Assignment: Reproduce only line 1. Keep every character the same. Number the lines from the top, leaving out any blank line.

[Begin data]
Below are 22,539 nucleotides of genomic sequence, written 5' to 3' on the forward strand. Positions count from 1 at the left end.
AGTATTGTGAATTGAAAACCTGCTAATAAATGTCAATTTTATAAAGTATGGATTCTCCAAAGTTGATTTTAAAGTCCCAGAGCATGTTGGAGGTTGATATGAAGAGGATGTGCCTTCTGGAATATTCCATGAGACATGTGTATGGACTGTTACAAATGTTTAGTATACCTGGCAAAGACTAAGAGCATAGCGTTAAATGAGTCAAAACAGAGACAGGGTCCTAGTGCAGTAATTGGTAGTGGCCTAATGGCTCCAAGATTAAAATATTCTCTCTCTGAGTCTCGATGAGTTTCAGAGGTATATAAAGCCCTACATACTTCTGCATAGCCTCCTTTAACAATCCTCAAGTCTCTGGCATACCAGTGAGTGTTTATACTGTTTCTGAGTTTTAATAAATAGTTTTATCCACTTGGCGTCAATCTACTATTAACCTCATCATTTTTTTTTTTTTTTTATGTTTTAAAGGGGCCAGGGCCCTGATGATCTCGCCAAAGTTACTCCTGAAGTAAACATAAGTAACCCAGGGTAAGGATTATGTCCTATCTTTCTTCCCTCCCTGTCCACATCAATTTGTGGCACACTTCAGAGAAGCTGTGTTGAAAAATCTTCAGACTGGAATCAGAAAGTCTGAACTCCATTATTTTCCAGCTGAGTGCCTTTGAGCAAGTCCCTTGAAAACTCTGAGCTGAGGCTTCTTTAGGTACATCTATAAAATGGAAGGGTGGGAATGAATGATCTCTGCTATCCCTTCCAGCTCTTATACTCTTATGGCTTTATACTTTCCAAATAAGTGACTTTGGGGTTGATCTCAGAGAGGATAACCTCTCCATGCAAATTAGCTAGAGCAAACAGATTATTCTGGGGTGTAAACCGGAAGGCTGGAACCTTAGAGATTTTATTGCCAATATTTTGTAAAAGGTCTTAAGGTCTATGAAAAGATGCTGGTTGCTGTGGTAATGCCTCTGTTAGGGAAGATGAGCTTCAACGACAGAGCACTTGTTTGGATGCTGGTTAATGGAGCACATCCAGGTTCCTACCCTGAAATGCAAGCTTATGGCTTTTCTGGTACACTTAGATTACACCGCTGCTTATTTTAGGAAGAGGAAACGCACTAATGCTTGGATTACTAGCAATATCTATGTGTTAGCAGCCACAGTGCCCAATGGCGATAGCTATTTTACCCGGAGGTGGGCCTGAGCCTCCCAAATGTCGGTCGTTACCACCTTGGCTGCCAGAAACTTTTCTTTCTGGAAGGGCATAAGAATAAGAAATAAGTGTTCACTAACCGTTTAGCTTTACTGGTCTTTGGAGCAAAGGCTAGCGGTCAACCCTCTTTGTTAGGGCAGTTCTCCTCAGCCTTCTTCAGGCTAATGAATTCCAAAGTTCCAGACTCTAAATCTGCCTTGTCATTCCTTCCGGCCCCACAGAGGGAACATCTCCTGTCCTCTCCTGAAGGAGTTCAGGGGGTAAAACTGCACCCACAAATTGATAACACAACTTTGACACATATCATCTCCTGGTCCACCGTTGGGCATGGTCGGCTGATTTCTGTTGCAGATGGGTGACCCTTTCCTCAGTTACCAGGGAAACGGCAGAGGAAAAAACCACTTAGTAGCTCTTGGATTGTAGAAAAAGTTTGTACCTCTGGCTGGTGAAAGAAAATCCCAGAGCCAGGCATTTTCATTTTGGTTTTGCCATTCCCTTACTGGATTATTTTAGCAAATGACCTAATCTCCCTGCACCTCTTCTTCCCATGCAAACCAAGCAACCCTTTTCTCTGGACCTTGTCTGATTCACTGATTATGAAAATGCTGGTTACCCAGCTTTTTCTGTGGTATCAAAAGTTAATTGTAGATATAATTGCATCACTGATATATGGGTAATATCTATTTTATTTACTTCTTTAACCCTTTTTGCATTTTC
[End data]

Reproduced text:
Below are 22,539 nucleotides of genomic sequence, written 5' to 3' on the forward strand. Positions count from 1 at the left end.